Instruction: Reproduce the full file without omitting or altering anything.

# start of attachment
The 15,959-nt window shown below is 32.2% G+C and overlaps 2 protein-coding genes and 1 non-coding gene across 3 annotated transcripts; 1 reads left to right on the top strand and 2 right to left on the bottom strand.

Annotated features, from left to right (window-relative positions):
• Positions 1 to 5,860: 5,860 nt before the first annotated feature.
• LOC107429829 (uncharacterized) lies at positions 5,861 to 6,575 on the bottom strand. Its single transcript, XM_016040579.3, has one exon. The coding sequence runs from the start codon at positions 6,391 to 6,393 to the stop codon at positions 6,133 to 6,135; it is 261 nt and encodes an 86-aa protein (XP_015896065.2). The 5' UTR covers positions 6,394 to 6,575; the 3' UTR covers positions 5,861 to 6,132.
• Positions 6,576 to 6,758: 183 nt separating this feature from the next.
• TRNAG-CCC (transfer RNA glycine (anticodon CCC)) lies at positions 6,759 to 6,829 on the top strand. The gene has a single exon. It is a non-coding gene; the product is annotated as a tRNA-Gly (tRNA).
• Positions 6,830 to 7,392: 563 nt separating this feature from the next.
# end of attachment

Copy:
The 15,959-nt window shown below is 32.2% G+C and overlaps 2 protein-coding genes and 1 non-coding gene across 3 annotated transcripts; 1 reads left to right on the top strand and 2 right to left on the bottom strand.

Annotated features, from left to right (window-relative positions):
• Positions 1 to 5,860: 5,860 nt before the first annotated feature.
• LOC107429829 (uncharacterized) lies at positions 5,861 to 6,575 on the bottom strand. Its single transcript, XM_016040579.3, has one exon. The coding sequence runs from the start codon at positions 6,391 to 6,393 to the stop codon at positions 6,133 to 6,135; it is 261 nt and encodes an 86-aa protein (XP_015896065.2). The 5' UTR covers positions 6,394 to 6,575; the 3' UTR covers positions 5,861 to 6,132.
• Positions 6,576 to 6,758: 183 nt separating this feature from the next.
• TRNAG-CCC (transfer RNA glycine (anticodon CCC)) lies at positions 6,759 to 6,829 on the top strand. The gene has a single exon. It is a non-coding gene; the product is annotated as a tRNA-Gly (tRNA).
• Positions 6,830 to 7,392: 563 nt separating this feature from the next.